The Federal Reserve voted to raise interest rates Wednesday by another 0.25 percentage points, brushing aside concerns about the financial sector and an expected recession later this year.
The Fed’s rate-setting committee voted unanimously Wednesday to boost its baseline interest rate to a range of 5 to 5.25 percent, the point at which Fed officials expected in March to stop hiking rates, according projections from the Fed’s last meeting.
The latest rate hike is the 10th in a row since the Fed began its program of quantitative tightening in March of last year.
Over the past 14 months, the Fed has boosted borrowing costs and shrunk its balance sheet in a historically swift battle with inflation.
There is still some doubt about what the Fed will do at its next meeting in June as both the broader economy and inflation continue to slow. The collapse of First Republic Bank and deepening concerns about financial stability have also shaken confidence in the economy.
“The U.S. banking system is sound and resilient,” according to a Wednesday statement from the Federal Open Market Committee (FOMC), the Fed’s rate-setting panel.
Even so, the FOMC acknowledged that “tighter credit conditions for households and businesses are likely to weigh on economic activity, hiring, and inflation. The extent of these effects remains uncertain.”
The Fed may pause on rate hikes and fulfill its March projections for the terminal rate. A rebound in inflation, however, could push Fed officials to keep boosting rates.
Inflation has been decreasing steadily since the middle of last year, with the annual inflation rate falling to 5 percent in March, according to the Labor Department’s consumer price index.
The broader economy is also slowing under the weight of Fed rate hikes.
U.S. gross domestic product grew at an annualized rate of 1.1 percent in the first quarter, according to Commerce Department data, much slower than the 2.6 percent growth rate in the final three months of 2022.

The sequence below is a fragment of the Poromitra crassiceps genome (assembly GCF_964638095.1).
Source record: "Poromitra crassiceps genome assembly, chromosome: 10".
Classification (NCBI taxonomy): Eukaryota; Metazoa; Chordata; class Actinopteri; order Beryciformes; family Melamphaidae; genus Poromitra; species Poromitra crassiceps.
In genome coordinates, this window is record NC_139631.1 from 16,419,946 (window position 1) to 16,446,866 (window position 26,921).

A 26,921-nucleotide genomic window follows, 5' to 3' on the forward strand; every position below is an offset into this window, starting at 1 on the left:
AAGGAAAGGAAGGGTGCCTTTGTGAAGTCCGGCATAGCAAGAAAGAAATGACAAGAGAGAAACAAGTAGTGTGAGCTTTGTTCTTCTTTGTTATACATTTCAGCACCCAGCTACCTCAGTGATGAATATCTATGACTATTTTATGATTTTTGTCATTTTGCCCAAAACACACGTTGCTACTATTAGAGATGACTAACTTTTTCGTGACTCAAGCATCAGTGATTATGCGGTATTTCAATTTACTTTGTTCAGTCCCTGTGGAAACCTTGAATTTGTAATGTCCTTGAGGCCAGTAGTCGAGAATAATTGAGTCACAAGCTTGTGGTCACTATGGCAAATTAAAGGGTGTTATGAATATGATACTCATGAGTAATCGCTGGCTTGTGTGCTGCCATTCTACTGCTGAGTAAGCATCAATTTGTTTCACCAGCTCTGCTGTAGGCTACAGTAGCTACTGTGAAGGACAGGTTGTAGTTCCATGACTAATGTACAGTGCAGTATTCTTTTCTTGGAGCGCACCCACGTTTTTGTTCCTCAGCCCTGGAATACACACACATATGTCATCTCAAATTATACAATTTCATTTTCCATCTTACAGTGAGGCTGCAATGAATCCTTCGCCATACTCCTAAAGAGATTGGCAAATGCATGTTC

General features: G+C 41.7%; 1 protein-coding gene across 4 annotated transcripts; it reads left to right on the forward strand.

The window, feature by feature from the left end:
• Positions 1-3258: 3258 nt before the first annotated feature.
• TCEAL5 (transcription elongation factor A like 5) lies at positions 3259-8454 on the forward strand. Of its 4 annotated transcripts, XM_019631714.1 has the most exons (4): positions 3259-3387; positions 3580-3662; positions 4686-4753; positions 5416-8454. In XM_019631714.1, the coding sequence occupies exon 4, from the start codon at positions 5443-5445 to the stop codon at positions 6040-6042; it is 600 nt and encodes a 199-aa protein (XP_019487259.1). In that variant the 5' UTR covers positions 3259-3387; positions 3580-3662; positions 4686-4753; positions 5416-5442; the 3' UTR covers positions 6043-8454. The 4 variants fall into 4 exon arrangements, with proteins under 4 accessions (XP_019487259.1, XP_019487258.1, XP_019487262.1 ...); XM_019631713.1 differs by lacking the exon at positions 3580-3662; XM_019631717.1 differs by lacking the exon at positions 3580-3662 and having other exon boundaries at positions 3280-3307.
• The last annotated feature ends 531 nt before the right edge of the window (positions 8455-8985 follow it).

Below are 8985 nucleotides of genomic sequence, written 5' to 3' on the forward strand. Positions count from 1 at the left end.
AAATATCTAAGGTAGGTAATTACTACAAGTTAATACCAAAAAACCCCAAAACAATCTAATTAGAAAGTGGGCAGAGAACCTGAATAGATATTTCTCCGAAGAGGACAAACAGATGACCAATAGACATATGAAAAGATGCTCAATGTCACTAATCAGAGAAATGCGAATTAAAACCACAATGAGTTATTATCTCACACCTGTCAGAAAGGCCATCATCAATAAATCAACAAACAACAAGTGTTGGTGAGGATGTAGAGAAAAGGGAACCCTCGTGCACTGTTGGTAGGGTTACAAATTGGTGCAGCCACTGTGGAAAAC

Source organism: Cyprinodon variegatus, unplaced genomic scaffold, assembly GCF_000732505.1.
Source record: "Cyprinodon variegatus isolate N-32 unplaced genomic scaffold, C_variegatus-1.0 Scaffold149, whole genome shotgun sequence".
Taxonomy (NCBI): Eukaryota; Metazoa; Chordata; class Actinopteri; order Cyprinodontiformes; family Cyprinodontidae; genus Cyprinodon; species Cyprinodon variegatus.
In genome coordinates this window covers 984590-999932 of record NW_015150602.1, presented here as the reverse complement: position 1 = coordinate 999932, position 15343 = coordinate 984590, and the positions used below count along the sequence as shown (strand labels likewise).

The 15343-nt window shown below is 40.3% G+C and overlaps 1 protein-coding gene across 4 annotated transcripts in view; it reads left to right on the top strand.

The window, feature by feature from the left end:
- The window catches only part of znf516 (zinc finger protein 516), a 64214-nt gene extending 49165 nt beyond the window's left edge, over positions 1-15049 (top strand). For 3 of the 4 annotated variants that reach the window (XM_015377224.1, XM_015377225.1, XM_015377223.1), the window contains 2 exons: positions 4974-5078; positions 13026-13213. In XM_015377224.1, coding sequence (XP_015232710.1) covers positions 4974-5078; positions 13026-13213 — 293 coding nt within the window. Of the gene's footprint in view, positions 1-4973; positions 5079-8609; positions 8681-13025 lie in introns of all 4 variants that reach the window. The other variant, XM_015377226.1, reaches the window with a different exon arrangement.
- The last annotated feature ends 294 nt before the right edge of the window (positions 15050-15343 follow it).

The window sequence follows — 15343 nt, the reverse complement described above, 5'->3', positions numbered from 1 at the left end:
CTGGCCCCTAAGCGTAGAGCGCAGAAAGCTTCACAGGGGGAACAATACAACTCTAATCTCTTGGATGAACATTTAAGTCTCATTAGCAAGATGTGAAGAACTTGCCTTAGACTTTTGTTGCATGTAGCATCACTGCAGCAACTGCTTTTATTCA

While the unemployment rate has remained near 50-year lows, job gains have been slowing.
Economists expect this trend to continue with the Friday release of the April jobs report.
“The April jobs report should confirm that the labor market slowdown is well underway and that the economy is cooling,” EY economist Lydia Boussour wrote in a Tuesday analysis.
Boussour expects the U.S. to have added 175,000 jobs in April, “a result that would imply a marked downshift in the three-month moving average of job growth from 345,000 to a much cooler 246,000,” she wrote.
Job openings also dipped to 9.6 million in March, according to data from the Labor Department Job Openings and Labor Turnover Survey (JOLTS) released Tuesday, the lowest number in nearly two years.
“JOLTS was a good case for signaling a pause in June,” said Claudia Sahm, a former Fed research director and founder of Sahm Consulting, in an interview with The Hill.
The failure of three major banks within two months and lingering concerns about the delayed impact of Fed rate hikes are also raising the stakes of future increases.
“Historical recessions related to financial market problems tend to be more severe and persistent than average recessions,” the Fed warned in the minutes of its March rate-setting committee meeting.
Updated at 2:09 p.m.